We audiophiles can get highly excitable whenever there’s talk of laying our hands on a master tape, which we imagine to be some kind of holy grail… the original, the one and only (“to think that George Martin, maybe even John Lennon, will have actually touched this…”).
But is it what we think it is?
Well, yes and no. The term ‘master tape’ can refer to a number of different things so let’s just briefly attempt to clear up a couple of common master tape misunderstandings.
The first generation
When an album is recorded on analogue tape, whether in the studio or on stage, it will either be a multi-track recording using several microphones and/or different sessions to record each individual element separately (instruments, vocals), or a live or semi-live recording in which one or several microphones capture the performance as a whole. The recording engineers will then bring the various elements together, editing and mixing them to achieve the desired sound, culminating in the album’s first final arrangement. This is the original studio master tape, also called the ‘first generation’.
In some cases the recording engineers may connect two or more tape recorders to the desk for the final mix-down so that more than one original, first generation masters are made simultaneously. One of these (or possibly more, in the case of the really big artists) would then typically be kept in storage for safe keeping by the record company/copyright owner.
The second generation
Alternatively, if only a single original, first generation master is made, this will then usually be immediately copied to provide several safety or back-up copies. Here’s where things can get slightly confusing because, strictly speaking, these copies are second generation and yet they’re still often referred to as the ‘original’ masters.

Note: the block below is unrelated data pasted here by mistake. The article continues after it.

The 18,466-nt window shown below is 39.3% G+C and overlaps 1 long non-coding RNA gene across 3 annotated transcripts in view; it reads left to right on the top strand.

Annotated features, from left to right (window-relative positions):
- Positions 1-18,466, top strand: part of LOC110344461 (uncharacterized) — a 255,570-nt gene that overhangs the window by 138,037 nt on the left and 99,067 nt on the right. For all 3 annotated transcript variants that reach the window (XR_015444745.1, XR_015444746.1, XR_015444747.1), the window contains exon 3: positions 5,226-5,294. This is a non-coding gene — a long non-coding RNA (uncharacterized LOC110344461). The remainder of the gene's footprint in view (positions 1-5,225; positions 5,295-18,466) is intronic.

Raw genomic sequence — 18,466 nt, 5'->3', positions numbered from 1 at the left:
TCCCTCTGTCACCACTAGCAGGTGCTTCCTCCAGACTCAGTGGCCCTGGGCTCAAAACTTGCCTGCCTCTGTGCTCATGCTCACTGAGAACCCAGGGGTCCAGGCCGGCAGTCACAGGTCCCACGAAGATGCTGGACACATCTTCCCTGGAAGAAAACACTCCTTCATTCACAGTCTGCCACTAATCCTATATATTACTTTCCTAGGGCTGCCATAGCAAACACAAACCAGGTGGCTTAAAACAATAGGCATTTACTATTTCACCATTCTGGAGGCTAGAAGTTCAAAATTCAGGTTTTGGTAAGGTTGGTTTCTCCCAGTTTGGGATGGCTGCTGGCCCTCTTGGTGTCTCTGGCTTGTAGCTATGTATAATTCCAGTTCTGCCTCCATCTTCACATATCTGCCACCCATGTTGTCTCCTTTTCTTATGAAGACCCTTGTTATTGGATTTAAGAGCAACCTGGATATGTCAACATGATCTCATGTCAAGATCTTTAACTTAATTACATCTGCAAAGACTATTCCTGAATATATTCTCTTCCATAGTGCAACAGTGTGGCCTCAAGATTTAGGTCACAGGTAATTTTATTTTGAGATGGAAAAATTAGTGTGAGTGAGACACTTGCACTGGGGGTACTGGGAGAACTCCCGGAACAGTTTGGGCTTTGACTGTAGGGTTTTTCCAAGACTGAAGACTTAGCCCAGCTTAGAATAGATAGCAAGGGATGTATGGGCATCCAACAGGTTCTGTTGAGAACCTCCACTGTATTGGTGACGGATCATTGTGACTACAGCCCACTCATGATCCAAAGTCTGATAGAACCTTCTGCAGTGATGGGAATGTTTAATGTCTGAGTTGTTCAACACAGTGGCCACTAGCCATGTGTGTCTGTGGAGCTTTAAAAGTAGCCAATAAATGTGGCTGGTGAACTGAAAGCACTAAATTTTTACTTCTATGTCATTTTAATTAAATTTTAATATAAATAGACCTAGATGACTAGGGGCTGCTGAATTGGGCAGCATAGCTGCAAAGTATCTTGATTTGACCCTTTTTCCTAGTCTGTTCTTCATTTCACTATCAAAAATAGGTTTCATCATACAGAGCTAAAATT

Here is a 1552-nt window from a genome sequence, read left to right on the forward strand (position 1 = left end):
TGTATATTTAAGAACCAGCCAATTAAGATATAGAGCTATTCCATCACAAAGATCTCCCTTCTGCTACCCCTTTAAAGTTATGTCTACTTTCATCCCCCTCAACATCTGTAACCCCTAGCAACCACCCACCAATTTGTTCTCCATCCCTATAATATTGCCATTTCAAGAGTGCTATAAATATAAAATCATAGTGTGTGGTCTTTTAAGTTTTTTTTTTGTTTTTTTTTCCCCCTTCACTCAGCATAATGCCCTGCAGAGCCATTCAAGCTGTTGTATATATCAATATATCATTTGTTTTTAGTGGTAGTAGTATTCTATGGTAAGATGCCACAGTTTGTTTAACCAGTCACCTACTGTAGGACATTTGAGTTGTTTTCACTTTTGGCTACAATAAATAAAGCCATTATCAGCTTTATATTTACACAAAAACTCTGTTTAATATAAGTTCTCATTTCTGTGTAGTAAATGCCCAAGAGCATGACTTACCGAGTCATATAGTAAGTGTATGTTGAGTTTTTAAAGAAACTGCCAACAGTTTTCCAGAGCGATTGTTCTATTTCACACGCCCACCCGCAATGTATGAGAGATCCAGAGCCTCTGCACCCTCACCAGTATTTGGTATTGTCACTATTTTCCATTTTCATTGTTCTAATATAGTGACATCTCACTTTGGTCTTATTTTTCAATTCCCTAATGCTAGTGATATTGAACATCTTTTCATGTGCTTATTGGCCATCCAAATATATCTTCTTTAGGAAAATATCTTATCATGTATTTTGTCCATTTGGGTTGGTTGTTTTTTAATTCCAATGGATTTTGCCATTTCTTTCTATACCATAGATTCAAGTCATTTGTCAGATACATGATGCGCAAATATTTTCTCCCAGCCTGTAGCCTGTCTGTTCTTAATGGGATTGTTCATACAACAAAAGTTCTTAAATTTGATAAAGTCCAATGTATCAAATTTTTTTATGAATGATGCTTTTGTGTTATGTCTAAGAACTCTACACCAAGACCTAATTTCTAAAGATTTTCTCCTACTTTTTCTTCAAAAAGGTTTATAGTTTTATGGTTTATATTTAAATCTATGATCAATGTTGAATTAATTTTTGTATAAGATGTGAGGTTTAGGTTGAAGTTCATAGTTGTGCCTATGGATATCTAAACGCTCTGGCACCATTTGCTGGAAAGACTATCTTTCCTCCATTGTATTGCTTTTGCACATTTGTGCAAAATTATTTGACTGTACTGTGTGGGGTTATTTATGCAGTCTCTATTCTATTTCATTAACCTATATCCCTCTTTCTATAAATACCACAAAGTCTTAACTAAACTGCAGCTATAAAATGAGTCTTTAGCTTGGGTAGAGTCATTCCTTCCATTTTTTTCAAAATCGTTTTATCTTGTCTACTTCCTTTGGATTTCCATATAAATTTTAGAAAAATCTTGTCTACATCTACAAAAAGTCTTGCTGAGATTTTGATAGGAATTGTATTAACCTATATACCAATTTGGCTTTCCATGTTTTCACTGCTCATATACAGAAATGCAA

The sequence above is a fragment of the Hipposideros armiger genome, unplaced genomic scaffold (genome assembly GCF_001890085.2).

Back in the day when analogue recording was the norm these so-called ‘original masters’ were then used as the blueprints for all subsequent copies, pressings and remasterings, etc – whether to open reel tape, vinyl LP, cassette tape or even CD. Loan copies were sent around the world to licensees, overseas distribution subsidiaries and pressing plants to cut albums from in various formats.
So the ‘master tapes’ sent off for copying and distribution were typically second (or even third) generation copies, and were referred to as production masters, distribution masters or working masters.
Meanwhile the ‘true’ original master remained safely stashed in the vaults!
First, second or third…?
Frankly I wouldn’t get too bent out of shape about any of this, since all of these master copies were made in the best studio conditions and so they can be virtually identical to the original masters. And certainly they’re massively closer to the original recording than any vinyl LP could ever be!
That said, clearly with each subsequent copy taken from a master, something of the original information may be lost and so we could argue that nothing sounds quite like the true, original studio master tape – it’s the most faithful source of the album in its completed state. But unless you’re about to break into the vaults at Abbey Road Studios or Sony Corp, in most cases you’re probably going to have to let that one go…
Still, a master tape, whether first, second or third generation, will outperform any other source, simply because it IS the source for other formats and versions.
Right now you might be feeling the urge to write in and tell us we’ve got this all wrong. The thing is, it’s not totally cut and dried and there are exceptions and variations to all of the above. Here’s our advice: if you’re negotiating a ‘master tape’ purchase and want to get clear on precisely what you’re looking at and what it’s worth to you… ask lots of questions.